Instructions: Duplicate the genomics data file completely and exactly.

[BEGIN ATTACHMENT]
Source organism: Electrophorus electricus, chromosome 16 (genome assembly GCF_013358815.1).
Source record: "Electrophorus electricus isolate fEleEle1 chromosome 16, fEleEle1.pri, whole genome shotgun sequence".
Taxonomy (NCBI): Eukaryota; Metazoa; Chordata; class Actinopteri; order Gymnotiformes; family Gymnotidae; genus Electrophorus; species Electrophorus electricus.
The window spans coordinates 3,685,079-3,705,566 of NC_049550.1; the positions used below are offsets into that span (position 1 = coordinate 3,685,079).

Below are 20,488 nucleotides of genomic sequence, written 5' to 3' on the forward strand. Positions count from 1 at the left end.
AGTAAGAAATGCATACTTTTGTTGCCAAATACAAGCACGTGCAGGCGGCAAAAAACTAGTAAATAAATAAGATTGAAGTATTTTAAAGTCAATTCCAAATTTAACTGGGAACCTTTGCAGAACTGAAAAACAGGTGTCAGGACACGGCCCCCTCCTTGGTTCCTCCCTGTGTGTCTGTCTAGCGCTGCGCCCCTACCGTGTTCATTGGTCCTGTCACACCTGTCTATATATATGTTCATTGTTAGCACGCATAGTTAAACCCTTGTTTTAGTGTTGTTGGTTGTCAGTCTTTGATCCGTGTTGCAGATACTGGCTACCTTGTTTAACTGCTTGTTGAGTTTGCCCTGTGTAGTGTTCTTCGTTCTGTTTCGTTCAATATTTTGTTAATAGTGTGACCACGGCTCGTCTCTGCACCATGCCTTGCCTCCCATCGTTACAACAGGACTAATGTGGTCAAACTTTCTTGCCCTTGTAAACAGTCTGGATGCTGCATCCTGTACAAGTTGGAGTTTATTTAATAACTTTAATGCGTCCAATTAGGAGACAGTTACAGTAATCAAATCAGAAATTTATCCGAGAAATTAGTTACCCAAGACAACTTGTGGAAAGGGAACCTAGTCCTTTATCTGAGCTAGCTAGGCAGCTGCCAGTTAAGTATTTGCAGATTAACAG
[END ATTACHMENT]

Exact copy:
Source organism: Electrophorus electricus, chromosome 16 (genome assembly GCF_013358815.1).
Source record: "Electrophorus electricus isolate fEleEle1 chromosome 16, fEleEle1.pri, whole genome shotgun sequence".
Taxonomy (NCBI): Eukaryota; Metazoa; Chordata; class Actinopteri; order Gymnotiformes; family Gymnotidae; genus Electrophorus; species Electrophorus electricus.
The window spans coordinates 3,685,079-3,705,566 of NC_049550.1; the positions used below are offsets into that span (position 1 = coordinate 3,685,079).

Below are 20,488 nucleotides of genomic sequence, written 5' to 3' on the forward strand. Positions count from 1 at the left end.
AGTAAGAAATGCATACTTTTGTTGCCAAATACAAGCACGTGCAGGCGGCAAAAAACTAGTAAATAAATAAGATTGAAGTATTTTAAAGTCAATTCCAAATTTAACTGGGAACCTTTGCAGAACTGAAAAACAGGTGTCAGGACACGGCCCCCTCCTTGGTTCCTCCCTGTGTGTCTGTCTAGCGCTGCGCCCCTACCGTGTTCATTGGTCCTGTCACACCTGTCTATATATATGTTCATTGTTAGCACGCATAGTTAAACCCTTGTTTTAGTGTTGTTGGTTGTCAGTCTTTGATCCGTGTTGCAGATACTGGCTACCTTGTTTAACTGCTTGTTGAGTTTGCCCTGTGTAGTGTTCTTCGTTCTGTTTCGTTCAATATTTTGTTAATAGTGTGACCACGGCTCGTCTCTGCACCATGCCTTGCCTCCCATCGTTACAACAGGACTAATGTGGTCAAACTTTCTTGCCCTTGTAAACAGTCTGGATGCTGCATCCTGTACAAGTTGGAGTTTATTTAATAACTTTAATGCGTCCAATTAGGAGACAGTTACAGTAATCAAATCAGAAATTTATCCGAGAAATTAGTTACCCAAGACAACTTGTGGAAAGGGAACCTAGTCCTTTATCTGAGCTAGCTAGGCAGCTGCCAGTTAAGTATTTGCAGATTAACAG